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Third is 1st priority for Red Sox

One clear way for the Red Sox to improve this winter would be toupgrade at third base, where Mike Lowell has visibly lost a step sincehis hip surgery. Though Lowell was praised during the 2009 ALDS forsnaring every ball hit to him, that’s actually the problem — at thispoint, he can only defend balls that are hit right at him.

One clear way for the Red Sox to improve this winter would be to upgrade at third base, where Mike Lowell has visibly lost a step since his hip surgery. Though Lowell was praised during the 2009 ALDS for snaring every ball hit to him, that’s actually the problem — at this point, he can only defend balls that are hit right at him.

As I see it, the options are: Trade Lowell and get someone new to play third; trade Lowell, move Kevin Youkilis to third and get a new first baseman; or keep Lowell, have him spend more time at DH, and find someone else to play third.

The third is the most viable. Lowell would be hard to trade, since he will be 36 next season and due $12 million in salary. If the Red Sox trade him, they’ll likely end up having to eat at least part of that money. And as a 10-5 player (10 years in the majors, five of them with the same team) he has some protection against an unwanted trade.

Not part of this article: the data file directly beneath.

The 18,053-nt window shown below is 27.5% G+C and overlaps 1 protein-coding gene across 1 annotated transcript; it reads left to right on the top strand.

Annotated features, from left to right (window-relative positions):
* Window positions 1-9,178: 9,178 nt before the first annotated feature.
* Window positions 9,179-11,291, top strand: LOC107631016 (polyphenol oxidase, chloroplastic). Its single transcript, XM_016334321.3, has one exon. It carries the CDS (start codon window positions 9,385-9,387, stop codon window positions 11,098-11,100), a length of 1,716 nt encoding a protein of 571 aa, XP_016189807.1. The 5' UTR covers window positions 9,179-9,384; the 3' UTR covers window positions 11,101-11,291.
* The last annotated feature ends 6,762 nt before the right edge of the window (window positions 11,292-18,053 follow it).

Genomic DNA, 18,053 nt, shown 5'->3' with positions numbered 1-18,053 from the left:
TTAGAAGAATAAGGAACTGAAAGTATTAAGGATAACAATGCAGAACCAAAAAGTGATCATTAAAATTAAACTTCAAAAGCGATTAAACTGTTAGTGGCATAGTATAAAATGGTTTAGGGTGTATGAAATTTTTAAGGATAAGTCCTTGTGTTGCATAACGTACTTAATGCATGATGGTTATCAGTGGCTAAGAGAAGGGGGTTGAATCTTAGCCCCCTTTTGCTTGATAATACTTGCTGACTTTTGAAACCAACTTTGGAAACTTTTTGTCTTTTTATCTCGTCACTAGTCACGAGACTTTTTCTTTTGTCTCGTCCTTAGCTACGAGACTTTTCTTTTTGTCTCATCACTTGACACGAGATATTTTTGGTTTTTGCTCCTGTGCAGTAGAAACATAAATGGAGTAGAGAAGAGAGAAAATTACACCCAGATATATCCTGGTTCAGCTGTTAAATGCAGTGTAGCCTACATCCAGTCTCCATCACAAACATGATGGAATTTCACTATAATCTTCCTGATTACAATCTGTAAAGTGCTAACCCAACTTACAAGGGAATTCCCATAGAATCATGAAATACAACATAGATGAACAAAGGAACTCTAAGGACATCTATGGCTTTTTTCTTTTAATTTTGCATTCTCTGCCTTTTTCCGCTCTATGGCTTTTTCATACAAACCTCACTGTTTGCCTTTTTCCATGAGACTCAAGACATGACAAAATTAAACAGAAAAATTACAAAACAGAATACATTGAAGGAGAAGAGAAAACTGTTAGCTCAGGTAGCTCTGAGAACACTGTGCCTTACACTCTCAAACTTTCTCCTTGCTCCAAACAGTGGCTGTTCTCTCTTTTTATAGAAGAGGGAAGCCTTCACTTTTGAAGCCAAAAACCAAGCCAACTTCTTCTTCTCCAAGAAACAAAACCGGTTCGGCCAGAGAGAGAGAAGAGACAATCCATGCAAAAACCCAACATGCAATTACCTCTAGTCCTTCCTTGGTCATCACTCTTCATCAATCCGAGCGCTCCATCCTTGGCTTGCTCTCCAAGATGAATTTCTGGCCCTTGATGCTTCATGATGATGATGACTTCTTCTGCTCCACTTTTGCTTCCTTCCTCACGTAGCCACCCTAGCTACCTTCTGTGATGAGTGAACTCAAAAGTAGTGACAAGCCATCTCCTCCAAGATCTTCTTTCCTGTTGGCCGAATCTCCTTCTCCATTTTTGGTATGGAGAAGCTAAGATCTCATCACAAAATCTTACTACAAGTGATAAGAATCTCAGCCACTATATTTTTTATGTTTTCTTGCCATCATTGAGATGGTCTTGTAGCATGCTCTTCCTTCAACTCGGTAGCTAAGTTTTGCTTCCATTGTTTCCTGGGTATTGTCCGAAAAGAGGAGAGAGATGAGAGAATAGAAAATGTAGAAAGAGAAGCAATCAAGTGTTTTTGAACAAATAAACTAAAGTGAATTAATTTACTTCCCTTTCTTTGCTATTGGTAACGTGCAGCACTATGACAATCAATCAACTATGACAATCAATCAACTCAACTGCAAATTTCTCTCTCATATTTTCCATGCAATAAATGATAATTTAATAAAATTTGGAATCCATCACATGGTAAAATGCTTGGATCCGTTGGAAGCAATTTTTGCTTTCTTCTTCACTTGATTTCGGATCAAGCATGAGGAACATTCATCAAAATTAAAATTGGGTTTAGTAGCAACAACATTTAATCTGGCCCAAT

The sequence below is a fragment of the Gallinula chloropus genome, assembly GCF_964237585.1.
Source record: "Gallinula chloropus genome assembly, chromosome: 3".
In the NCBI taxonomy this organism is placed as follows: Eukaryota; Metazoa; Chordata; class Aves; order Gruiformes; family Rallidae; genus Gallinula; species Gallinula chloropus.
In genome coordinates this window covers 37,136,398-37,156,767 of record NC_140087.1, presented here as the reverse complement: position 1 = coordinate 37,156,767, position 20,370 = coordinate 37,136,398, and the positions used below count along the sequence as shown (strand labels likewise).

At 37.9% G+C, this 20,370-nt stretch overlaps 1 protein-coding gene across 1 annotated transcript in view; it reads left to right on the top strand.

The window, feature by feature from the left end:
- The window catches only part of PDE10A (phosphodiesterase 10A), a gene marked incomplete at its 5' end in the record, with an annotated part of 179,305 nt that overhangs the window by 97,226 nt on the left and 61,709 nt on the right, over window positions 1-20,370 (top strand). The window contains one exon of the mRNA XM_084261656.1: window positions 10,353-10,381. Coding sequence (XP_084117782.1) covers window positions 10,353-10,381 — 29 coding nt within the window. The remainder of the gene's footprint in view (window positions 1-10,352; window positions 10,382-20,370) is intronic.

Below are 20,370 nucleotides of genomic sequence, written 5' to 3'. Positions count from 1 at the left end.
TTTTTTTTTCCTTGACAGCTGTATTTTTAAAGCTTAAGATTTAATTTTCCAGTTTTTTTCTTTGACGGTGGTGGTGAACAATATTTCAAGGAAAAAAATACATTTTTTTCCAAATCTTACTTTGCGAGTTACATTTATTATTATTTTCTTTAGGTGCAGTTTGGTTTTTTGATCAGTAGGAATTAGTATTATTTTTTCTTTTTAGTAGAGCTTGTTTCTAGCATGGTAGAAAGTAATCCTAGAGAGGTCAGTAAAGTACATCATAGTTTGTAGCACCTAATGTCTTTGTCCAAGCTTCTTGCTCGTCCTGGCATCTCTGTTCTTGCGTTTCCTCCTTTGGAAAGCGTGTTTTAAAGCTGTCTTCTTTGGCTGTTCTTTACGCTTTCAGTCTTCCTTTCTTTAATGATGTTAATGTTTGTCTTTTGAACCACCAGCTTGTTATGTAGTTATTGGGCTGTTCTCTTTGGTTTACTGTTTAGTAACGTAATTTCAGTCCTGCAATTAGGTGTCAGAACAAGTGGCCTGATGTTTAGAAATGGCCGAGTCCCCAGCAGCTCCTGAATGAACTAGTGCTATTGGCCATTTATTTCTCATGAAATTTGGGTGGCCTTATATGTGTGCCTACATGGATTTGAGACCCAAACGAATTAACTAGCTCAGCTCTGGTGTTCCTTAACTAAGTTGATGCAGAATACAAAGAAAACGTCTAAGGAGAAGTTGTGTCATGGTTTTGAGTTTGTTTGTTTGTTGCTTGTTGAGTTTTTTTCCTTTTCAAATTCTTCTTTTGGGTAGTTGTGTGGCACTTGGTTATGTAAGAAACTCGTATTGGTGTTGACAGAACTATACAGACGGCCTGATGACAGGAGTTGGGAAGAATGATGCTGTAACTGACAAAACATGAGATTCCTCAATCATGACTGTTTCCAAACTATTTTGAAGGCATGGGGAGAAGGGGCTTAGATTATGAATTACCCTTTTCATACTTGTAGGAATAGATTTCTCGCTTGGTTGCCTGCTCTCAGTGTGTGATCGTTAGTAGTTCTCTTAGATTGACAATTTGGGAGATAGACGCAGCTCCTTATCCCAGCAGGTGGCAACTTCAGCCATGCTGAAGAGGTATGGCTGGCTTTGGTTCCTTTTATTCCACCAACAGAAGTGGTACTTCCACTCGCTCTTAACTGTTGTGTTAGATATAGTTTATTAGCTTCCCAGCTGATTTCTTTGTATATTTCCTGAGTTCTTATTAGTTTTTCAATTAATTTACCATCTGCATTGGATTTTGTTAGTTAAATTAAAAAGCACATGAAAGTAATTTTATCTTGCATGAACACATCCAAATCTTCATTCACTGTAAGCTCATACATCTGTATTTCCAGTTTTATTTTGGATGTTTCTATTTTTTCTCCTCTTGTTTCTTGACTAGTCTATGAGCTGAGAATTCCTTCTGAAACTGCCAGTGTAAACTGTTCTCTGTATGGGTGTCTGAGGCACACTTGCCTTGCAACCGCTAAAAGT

Of course, the Sox already have a DH — and there are a number of barriers to trading him, too. Boston will just have to accept it has a very expensive DH platoon, and have David Ortiz hit against righties and let Lowell take the lefties. (Lowell OPSed .867 against lefties and .784 against righties; Ortiz’ OPS was .828 against righties and just .716 against lefties.) This way, the Sox would also have some lineup insurance if either elder statesman were to get hurt.

In this scenario, who’s on third? Possibly free agent Adrian Beltre. While he’s coming off a bad year and his offense has been muted in Seattle’s cavernous park, his defense at third has always been solid. Then there’s speedy OBP-machine Chone Figgins, another handy defensive glove — though it’s hard to look past his complete lack of power at a corner position.

What about the option of moving Youkilis to third and trading for a top-tier first baseman? Like a lot of Sox-watchers, I salivate at the prospect of Prince Fielder or Adrian Gonzalez joining the team. But the odds of them being traded are slim, and the Sox might not have enough to swing a deal. And Youk’s defense is only so-so at third.

Whatever option they choose, if upgrading at third isn’t one of Boston’s top priorities this winter, 2010 will be too much like 2009.

– Sarah Green also writes for UmpBump.com. She can be reached at sarah@umpbump.com.

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